Hundreds join the march at Glasgow Uni (photo: glasgow uni src)
Today’s massive student protests represented the first nationally co-ordinated days of action against Tory cuts and austerity.
Across the country, students walked out of class, went into occupation and took to the streets to show their opposition to the government’s plans to wreck the education system as we know it, through huge cuts to schools and unis, and an effective tripling of tuition fees.
Building from the momentum of November 10th, when 50,000 marched in London, today’s actions were incessantly hyped up in the media, with near daily reminders in the press that violent gangs of “anarchists” were about to descend on YOUR TOWN CENTRE, GREAT BRITAIN!! Sure enough, the media got their exciting riots (and they could even put the GIRLS AND CHILDREN angle on it this time too!), when the main London demo was brutally attacked by riot cops, who all too conveniently abandoned a police van amid the student hordes, providing neat justification for their savage “counter-attack”. Leftie Labour MP John McDonnell has laid bare what happened: “There was no violence whatsoever but the police surged and pushed them into a tight corner, putting people in danger of being hurt. It was a peaceful and good-humoured march and the police should have respected that but no they have provoked anger.”
Although this stole the headlines, elsewhere tens of thousands marched across the country. In Scotland, the main demos were held in Dundee, Edinburgh, Glasgow and Dumfries, but news of spontaneous walk-outs at schools and colleges across the country is continuing to filter in.
In Glasgow, the walk-outs began at 12 noon. At Glasgow Uni, around 400 students were, completely unexpectedly, joined by 40 fourth year students from nearby Hyndland Secondary. The students held a lively march around the campus, culminating in a brief sit-in outside management offices. As news came in of mass occupations at the Glasgow School of Art and Strathclyde University – of 100 and 250 students respectively – we moved to march into town. Out of nowhere, dozens of cops emerged, penning us in. Fortunately, we were eventually allowed to march, going through Kelvingrove Park and Argyle Street to Charing Cross. The demo then joined up with the Art School students and they marched on to Strathclyde Uni, where the students remained in occupation of the Royal College building, with many more gathered on the street outside.
Students marching in Edinburgh (photo: eddie truman)
Unfortunately, this meant the Glasgow/Hyndland/Art School bloc didn’t stick around until 3pm at Buchanan Street, for when a call-out had gone out for school, college and uni students from across the city to assemble together. And due to some, ahem, complications involving the police over at Charing Cross, many of the organisers of the 3pm event were pre-occupied and unable to ensure a presence there. Understandably, though, most of the people on the march were keen to get to Strathclyde Uni, where we’d heard news of arrests and growing numbers of police and security.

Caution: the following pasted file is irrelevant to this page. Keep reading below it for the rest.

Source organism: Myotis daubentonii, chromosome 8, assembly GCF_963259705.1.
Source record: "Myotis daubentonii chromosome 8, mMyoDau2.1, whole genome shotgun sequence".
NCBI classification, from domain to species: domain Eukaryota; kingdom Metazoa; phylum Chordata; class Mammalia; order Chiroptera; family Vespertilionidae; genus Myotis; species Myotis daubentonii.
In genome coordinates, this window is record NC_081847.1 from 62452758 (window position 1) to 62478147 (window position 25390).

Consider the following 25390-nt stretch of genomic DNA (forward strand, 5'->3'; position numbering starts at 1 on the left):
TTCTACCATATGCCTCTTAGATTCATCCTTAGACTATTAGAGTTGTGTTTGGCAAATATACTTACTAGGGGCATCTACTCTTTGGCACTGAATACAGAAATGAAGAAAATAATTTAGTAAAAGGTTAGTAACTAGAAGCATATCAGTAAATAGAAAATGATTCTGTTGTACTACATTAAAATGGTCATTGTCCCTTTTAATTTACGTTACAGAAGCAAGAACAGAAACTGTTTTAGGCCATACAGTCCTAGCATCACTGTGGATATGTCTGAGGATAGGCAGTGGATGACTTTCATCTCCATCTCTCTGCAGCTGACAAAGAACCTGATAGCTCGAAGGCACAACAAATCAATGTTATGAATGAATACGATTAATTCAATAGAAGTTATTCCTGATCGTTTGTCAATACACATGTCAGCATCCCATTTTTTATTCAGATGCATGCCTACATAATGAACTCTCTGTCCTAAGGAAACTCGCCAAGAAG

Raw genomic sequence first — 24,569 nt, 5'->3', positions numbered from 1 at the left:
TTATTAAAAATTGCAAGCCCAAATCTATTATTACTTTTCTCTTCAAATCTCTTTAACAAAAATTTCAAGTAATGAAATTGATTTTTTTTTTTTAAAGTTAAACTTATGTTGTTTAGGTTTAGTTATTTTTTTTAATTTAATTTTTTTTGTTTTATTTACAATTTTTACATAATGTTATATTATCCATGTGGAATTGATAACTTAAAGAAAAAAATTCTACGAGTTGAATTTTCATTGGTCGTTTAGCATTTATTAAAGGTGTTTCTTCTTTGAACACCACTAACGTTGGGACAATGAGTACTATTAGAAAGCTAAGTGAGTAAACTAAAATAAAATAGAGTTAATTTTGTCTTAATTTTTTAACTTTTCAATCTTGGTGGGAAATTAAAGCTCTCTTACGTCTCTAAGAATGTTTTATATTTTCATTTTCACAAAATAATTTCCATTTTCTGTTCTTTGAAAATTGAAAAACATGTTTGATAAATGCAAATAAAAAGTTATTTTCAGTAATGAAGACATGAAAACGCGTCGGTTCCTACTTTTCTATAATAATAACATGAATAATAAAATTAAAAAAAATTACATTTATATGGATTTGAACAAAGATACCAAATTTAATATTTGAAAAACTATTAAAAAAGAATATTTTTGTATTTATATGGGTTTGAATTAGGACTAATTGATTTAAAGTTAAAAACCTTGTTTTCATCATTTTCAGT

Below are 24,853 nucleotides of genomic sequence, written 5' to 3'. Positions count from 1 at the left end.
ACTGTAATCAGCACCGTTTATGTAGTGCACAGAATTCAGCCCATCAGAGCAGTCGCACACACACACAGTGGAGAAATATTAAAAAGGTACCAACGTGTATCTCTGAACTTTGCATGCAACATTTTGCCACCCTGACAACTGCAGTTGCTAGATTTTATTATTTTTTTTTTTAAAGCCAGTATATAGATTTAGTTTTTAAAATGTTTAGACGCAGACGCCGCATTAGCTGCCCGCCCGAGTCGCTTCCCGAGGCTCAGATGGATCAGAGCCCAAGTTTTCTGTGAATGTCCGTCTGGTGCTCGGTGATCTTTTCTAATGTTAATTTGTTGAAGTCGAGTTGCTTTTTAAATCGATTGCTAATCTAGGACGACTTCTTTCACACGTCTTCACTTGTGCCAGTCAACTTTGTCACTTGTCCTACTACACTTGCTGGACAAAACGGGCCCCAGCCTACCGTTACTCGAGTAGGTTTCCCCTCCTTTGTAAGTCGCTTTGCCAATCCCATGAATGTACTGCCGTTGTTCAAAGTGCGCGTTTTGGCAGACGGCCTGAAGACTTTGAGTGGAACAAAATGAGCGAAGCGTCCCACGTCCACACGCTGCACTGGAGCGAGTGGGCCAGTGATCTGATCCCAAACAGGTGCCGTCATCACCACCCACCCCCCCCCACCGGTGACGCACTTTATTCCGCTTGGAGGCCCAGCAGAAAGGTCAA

As the police kettle around the protest grew, a small group including SSY members, broke off and occupied the City Chambers. Around 20 students and anti-cuts activists made it inside, but given their low numbers and the heavy police presence, it was decided to leave after a brief time.
At 5pm, the day of action culminated in a 700-strong rally in George Square, with a number of speakers from political parties and trade unions.
Elsewhere, around 300 students, joining with another 50 workers and claimants, marched on the Lib Dem offices in Edinburgh, holding a sit-down protest on the street outside. Later on, 200 of them went on to occupy a lecture theatre at Edinburgh Uni. They’re still in there now, and they’ve called a rally for 12 noon on Thursday outside the Appleton Tower – get down if you can!
In Dumfries, students from the Crichton Campus held a 200-strong protest, attracting loads of attention from the local media – pretty good for a town that has a uni student population of 650.
But perhaps the most impressive aspect of the day was the high school strikes, which had sprung up from nowhere over the past few days. SSY led the call at Glasgow student planning meetings last week for united action in the city centre – and to put out a call for school students to join us. Although this perhaps didn’t come to everything we’d envisaged today, the fact that the facebook event page for the 3pm mobilisation sparked student walk-outs across Scotland is surely enough to vindicate it.
school students rush to join the demo, edinburgh (photo: et)
What today’s events showed is that where, often individuals, did put out the call for a strike in their school, it worked. In many cases this was done with little more than facebook and word of mouth, and at just a few days notice. Yet dozens of pupils from Whitehill Secondary in Dennistoun, Lenzie Academy in East Dunbartonshire and the previously mentioned Hyndland Secondary – and they’re just the ones we know about – defied their school management to walk-out and join the city centre demos. Reports abound of school students being threatened with expulsions, letters being sent home, or banned from school activities.
The future is in safe hands, and there’s a whole winter of discontent to keep us going. Onwards!
Glasgow Uni Left Soc. are meeting on Thursday evening to discuss this and the way forward for the struggle… more here